Clinical aspects of occupational contact dermatitis

  • Cornelis J. W. van Ginkel
Part of the Progress in Inflammation Research book series (PIR)


Skin disease constitutes about one-quarter of all occupational diseases. Pulmonary problems, muscle skeletal disorders and mental illness comprise the great majority of the other occupational diseases. Of the occupational dermatoses contact dermatitis is the most important. In this chapter the following aspects of contact dermatitis are discussed: etiology, clinical features, analysis and finally treatment and prevention. The emphasis is on clinical approach, illustrated through several cases.


Atopic Dermatitis Contact Dermatitis Allergic Contact Dermatitis Sesquiterpene Lactone Occupational Disease 
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Further reading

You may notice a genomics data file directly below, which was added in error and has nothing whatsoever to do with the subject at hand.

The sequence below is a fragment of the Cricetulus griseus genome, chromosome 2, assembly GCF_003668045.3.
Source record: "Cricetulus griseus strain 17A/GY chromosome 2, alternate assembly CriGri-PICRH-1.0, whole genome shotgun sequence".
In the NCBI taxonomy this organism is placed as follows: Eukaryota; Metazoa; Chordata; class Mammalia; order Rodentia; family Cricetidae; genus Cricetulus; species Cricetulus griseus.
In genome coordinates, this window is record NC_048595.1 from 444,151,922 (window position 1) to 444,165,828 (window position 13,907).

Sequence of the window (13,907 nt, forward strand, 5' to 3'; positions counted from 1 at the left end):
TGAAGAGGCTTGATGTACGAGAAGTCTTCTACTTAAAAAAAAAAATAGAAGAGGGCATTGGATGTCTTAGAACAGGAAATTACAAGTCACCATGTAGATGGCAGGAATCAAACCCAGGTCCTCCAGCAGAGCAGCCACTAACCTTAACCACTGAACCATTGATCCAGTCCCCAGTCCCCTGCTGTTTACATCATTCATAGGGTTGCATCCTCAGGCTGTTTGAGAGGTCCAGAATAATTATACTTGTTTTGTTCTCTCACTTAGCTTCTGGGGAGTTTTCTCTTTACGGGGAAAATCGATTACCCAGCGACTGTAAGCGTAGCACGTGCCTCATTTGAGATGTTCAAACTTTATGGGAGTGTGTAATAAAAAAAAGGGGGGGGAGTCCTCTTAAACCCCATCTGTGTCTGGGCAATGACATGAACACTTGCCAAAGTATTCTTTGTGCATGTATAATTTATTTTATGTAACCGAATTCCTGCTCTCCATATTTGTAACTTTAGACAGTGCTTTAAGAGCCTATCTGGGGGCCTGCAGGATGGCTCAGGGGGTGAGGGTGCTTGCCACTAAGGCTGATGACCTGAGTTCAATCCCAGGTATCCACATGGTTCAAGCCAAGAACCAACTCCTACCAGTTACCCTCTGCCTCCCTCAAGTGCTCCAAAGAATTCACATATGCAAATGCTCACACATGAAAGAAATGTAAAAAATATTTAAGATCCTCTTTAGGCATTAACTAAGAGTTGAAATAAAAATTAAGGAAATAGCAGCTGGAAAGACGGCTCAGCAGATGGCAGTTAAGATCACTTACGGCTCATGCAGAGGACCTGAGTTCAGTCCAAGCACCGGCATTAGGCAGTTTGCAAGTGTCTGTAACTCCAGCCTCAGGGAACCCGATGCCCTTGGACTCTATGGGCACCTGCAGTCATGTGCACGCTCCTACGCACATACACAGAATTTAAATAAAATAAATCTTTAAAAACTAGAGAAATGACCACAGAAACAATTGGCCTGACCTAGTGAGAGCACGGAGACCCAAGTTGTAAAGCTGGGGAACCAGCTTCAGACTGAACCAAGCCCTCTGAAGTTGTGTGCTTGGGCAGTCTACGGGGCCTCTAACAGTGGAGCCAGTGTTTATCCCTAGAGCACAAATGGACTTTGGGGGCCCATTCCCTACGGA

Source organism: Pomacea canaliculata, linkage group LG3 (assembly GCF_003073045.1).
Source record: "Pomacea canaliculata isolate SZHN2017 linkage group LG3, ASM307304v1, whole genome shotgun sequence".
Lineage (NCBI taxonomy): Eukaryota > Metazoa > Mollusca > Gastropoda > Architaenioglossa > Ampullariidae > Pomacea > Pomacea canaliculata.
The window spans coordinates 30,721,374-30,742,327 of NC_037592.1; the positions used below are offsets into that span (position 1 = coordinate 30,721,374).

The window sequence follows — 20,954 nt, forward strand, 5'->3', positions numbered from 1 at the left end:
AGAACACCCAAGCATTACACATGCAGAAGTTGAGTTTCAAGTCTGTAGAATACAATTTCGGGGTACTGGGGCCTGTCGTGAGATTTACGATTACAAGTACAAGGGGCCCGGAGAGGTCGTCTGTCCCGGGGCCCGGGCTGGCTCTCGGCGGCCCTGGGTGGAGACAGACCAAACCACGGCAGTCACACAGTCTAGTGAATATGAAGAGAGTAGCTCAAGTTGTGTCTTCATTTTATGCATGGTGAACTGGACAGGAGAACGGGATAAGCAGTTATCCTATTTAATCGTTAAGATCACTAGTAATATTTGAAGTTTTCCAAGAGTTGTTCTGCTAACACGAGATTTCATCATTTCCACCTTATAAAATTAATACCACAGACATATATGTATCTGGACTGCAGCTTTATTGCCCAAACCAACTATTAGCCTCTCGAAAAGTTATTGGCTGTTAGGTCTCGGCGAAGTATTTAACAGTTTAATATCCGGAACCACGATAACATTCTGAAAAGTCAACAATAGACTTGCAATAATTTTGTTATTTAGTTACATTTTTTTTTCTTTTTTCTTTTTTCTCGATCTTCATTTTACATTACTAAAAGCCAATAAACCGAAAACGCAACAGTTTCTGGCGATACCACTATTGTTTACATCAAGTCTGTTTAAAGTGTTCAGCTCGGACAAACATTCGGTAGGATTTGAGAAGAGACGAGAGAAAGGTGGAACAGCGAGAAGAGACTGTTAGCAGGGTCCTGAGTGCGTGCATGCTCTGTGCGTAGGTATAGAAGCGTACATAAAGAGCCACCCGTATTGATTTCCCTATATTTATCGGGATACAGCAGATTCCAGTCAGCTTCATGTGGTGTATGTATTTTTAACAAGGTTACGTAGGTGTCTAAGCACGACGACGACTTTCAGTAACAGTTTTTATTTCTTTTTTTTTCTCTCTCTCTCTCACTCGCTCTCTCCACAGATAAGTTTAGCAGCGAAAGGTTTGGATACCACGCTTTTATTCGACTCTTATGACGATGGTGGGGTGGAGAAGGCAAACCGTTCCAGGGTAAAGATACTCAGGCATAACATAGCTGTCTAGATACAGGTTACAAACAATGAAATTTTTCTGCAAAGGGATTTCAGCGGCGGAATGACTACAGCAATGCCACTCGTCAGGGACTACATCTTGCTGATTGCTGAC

1. JG Marks Jr, VA Deleo (eds) (1997) Contact and occupational dermatology, 2nd ed, Mosby, St. Louis, USAGoogle Scholar
  2. JS Taylor (ed) (1994) Occupational dermatoses. Dermatologic Clinics 12/3, W.B. Saunders Co, Philadelphia, USAGoogle Scholar
  3. RM Adams (ed) (1990) Occupational skin disease, Saunders Co, Philadelphia, USAGoogle Scholar
  4. T Menne, HI Maibach (eds) (1994) Hand eczema, CRC Press, Boca Raton, USAGoogle Scholar
  5. RL Rietschel, JF Fowler Jr (eds) (1995) Fisher’s contact dermatitis, 4th ed, Williams and Wilkins, Baltimore, USAGoogle Scholar

Copyright information

© Springer Basel AG 2000

Authors and Affiliations

  • Cornelis J. W. van Ginkel
    • 1
  1. 1.Department of Dermatology/AllergologyUniversity HospitalUtrechtNetherlands

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